End Rape on Campus
End Rape on Campus (EROC) works to end campus sexual violence through direct support for survivors and their communities; prevention through education; and policy reform at the campus, local, state, and federal levels.
We envision a world in which each individual has an educational experience free from violence, and until then, that all survivors are believed, trusted, and supported.
In 2013, EROC was founded by students Annie E. Clark and Andrea Pino from the University of North Carolina-Chapel Hill and Sofie Karasek from the University of California-Berkeley, after they connected and shared their harrowing experiences of sexual assault, interpersonal violence, and subsequently dismal responses from their respective universities. By strategically coming together to show that campus sexual assault is a nationwide epidemic, not a problem contained to any particular school or region, EROC began its national advocacy work by filing federal complaints against universities, announcing the filings at student-coordinated national press conferences, and highlighting the systematic deliberate indifference to sexual assault on campuses across the country.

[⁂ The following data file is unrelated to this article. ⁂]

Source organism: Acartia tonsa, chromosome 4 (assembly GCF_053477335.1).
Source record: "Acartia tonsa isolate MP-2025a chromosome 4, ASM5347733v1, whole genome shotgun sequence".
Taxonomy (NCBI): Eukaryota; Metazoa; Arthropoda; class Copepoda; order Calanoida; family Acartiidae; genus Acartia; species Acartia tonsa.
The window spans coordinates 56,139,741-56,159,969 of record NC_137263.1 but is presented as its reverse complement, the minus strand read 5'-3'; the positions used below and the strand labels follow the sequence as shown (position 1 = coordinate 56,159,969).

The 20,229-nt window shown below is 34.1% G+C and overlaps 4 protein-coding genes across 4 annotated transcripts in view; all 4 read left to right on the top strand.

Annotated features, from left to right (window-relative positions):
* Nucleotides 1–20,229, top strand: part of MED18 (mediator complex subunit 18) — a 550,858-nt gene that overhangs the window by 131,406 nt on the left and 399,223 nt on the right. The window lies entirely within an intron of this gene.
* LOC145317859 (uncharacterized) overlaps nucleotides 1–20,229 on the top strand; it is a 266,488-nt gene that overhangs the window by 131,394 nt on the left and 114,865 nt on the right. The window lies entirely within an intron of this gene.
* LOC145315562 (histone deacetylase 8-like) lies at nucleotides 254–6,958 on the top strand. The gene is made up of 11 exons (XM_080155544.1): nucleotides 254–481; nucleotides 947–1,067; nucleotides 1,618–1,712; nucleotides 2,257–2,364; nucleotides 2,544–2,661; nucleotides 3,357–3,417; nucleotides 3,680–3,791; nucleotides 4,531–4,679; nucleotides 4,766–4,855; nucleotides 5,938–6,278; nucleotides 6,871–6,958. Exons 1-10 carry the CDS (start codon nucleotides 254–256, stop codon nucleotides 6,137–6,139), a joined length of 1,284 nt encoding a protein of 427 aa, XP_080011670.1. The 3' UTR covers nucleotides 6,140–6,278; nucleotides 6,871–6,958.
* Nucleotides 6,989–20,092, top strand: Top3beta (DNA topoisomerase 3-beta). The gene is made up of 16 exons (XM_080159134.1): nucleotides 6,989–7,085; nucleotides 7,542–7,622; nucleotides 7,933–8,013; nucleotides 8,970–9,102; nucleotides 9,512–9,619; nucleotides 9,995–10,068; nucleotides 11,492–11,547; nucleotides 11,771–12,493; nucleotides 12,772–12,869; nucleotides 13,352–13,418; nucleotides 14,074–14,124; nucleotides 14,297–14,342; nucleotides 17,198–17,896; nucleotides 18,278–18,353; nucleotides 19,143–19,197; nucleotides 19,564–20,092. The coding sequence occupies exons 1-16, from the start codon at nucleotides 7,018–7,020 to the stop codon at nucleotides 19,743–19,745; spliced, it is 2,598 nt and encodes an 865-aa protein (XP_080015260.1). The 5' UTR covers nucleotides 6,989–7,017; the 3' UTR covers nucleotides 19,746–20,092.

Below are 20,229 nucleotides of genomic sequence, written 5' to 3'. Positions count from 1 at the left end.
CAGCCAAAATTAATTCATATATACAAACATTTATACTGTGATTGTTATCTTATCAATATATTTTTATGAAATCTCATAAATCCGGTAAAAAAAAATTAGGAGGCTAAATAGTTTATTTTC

With the current COVID-19 pandemic, political climate, and heightened awareness around systemic oppression and the MeToo movement, EROC has shifted its priorities to ensure that historically marginalized student survivors of sexual violence are centered, virtual community spaces and mental health/legal resources are provided, and policy legislation that protects students’ rights and hold schools accountable are prioritized.